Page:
“Milk and Honey” by Rupi KaurWill Ewart
“Milk and Honey,” a book of poetry by Rupi Kaur waiting to be picked up and read.

Rupi Kaur, author of “Milk and Honey,” is no stranger to viral fame. Whether the caliber of her work merits such fame, however, is open for debate.

In 2014, Kaur self-published a collection of poetry, “Milk and Honey,” on Amazon, after gathering a following for her poems on Tumblr and Instagram. By October of 2015, the sudden popularity of her collection caught the eye of Andrews McMeel publishing, who offered a professional republication. “Milk and Honey,” snagged a spot on the New York Times Bestseller list for 52 consecutive weeks after that, selling over two million copies.

Rupi Kaur is a big deal, apparently. With newspapers like USA Today calling her “the voice of her generation,” you have to wonder what makes this Insta-star so popular.

I picked up a copy of “Milk and Honey” in Barnes and Noble a while ago, oblivious to the author’s reputation. I was attracted to the sleek black cover, the simple white letters, and the words that reminded me of my favorite hand soap scent. I flipped through the pages — full of tight poems, minimalist pen and ink sketches, and a few haunting lines that left me dizzy. These were poems about women, beauty, loss, pain, self worth, survival, heartache: all themes that resonate with the feminine experience. I walked out of the store $19 poorer, proud of my find.

Kaur’s poetry is vulnerable, and she uses that aspect to connect with her audience. Public vulnerability is just the sort of thing social media gobbles up. If you show just enough of your soft spots, people admire you because you are doing exactly what they are too afraid to do.

Kaur does not hide her vulnerability. She writes at the end of her foreword: “I hope your eyes fall in love with the poems. I hope the milk spills through you and the honey sweetens the way. Thank you for holding my heart in your hands.”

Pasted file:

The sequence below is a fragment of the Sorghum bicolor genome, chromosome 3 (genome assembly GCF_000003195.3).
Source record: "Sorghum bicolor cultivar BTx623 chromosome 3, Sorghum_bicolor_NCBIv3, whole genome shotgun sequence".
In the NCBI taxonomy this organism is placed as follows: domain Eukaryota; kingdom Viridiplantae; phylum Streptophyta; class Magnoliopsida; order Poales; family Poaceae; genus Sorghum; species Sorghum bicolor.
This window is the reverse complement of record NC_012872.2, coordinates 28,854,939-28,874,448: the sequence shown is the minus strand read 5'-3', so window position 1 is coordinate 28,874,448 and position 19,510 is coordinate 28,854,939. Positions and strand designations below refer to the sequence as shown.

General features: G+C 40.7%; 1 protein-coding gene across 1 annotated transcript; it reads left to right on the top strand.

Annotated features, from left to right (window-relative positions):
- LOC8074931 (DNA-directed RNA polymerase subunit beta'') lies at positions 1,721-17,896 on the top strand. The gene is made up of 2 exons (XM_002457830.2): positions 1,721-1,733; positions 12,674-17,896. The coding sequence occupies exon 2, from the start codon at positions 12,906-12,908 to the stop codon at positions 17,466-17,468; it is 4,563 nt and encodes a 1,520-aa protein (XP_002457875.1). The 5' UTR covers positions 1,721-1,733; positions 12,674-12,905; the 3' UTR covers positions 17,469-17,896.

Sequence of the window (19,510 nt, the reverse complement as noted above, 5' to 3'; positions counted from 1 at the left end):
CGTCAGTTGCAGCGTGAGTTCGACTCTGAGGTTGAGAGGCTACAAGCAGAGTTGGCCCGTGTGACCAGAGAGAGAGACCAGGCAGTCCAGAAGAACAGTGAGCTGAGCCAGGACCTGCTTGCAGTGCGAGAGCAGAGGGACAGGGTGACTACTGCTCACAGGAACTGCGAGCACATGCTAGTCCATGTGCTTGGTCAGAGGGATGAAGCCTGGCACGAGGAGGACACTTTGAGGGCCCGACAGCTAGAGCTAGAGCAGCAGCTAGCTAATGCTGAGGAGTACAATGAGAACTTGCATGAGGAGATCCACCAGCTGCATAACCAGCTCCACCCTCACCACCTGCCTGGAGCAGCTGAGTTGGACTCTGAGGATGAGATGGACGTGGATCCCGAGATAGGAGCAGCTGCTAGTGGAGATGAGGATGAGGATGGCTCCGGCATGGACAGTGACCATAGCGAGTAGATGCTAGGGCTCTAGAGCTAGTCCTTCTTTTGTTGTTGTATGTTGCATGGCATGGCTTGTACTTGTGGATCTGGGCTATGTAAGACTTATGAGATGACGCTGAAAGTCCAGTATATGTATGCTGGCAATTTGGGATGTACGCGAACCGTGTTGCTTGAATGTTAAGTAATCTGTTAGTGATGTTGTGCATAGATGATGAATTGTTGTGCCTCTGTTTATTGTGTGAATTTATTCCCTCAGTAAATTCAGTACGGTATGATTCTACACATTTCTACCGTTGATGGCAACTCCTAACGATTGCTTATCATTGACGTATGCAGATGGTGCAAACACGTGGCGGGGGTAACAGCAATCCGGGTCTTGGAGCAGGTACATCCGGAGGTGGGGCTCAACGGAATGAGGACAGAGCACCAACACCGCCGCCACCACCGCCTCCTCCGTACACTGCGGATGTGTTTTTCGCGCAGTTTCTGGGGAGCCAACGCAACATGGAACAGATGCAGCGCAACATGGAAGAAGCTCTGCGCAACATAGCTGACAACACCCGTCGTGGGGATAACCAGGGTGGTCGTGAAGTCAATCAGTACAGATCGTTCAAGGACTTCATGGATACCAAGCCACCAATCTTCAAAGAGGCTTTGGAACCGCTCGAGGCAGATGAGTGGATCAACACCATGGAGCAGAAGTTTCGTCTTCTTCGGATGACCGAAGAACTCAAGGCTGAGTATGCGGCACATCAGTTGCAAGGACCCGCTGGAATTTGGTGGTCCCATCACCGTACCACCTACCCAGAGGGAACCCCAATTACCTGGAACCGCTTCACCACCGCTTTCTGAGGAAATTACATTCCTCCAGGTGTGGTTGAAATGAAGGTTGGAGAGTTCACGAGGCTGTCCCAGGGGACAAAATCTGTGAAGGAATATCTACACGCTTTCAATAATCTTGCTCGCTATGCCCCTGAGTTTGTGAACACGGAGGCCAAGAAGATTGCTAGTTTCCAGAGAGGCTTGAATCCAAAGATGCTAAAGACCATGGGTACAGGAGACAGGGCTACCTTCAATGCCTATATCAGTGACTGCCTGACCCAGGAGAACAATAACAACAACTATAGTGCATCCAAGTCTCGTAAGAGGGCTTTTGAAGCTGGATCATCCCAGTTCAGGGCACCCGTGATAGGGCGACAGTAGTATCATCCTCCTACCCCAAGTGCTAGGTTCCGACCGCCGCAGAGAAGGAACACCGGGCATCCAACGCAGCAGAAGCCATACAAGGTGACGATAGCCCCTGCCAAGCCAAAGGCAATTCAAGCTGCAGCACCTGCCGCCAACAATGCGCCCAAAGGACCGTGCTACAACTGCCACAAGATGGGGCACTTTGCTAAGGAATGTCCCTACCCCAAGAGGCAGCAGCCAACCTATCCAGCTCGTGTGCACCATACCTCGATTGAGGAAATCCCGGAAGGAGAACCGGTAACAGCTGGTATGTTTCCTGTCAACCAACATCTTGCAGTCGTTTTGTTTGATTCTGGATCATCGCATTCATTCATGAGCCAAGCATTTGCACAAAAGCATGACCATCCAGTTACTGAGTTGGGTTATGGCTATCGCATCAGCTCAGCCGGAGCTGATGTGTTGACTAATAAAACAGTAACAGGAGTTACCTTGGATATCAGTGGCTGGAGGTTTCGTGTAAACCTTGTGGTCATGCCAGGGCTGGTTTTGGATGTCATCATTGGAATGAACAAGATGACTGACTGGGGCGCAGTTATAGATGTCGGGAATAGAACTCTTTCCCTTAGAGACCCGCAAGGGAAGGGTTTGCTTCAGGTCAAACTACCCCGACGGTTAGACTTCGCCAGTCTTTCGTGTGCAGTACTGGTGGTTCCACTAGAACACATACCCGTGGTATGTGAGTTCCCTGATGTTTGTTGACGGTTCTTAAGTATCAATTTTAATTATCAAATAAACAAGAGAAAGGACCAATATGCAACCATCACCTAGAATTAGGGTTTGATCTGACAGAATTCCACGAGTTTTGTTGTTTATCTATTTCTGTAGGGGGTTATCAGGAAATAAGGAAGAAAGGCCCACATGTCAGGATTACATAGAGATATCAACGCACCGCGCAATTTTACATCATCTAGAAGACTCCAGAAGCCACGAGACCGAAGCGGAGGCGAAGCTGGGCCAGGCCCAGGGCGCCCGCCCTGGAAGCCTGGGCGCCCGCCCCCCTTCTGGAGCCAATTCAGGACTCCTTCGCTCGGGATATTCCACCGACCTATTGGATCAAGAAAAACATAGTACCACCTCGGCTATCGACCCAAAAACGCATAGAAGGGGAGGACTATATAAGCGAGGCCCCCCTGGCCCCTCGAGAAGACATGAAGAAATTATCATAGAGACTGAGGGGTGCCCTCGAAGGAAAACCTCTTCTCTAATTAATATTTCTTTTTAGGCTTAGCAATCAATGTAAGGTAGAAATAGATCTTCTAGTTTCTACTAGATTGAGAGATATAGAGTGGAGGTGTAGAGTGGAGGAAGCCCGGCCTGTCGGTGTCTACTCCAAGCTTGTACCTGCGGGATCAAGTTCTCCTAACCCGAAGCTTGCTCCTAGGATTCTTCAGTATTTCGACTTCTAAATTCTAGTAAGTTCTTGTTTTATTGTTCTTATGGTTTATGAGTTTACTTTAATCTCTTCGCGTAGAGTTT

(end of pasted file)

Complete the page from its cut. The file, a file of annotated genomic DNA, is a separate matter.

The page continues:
I did not fall in love with the poems — not all of them, at least. I fell for a couple of them, crushed on a handful, and then shrugged at the rest. The ones I did fall for, however, were so good that I kept reading poem after poem, hoping to stumble upon another gem. Just when I was about to give up and put the book down, I found something insightful, which spurred on another ravenous skim. The rest of the poems are shrug-worthy, curt, and read like simple sentences with “artistic” line breaks throughout that I like to think any hormonal high schooler with an enter key could write.

Regardless, I read “Milk and Honey” cover to cover in one hour. Here was a book that touched on the “hurting,” “loving,” “breaking,” and “healing” — her four chapter titles — of a woman who has experienced abuse. I highly recommend reading Kaur’s foreword for emotional context. Kaur’s poetry on the whole endeared me, charmed me, and left me feeling connected to my female compatriots across the planet.

So why does USA Today call Kaur the “voice of her generation?” Why does Huffington Post think her book is one that “every woman needs on her nightstand?” and, more importantly, why do girls post Instagram photos of reading “Milk and Honey” with their breakfast or in their bathtub? What is the big deal?

Kaur’s poetry is raw; her images are haunting and mystic, often sexually explicit. She writes about the female experience in a way that anyone with a vagina can relate to her poetry, shunning the perceived eliteness and inaccessibility of poetry as a genre, and giving voice to taboos in concise nuggets — poems the perfect size for an Instagram photo, primed for going viral.

Liesl Graber

Editor In Chief

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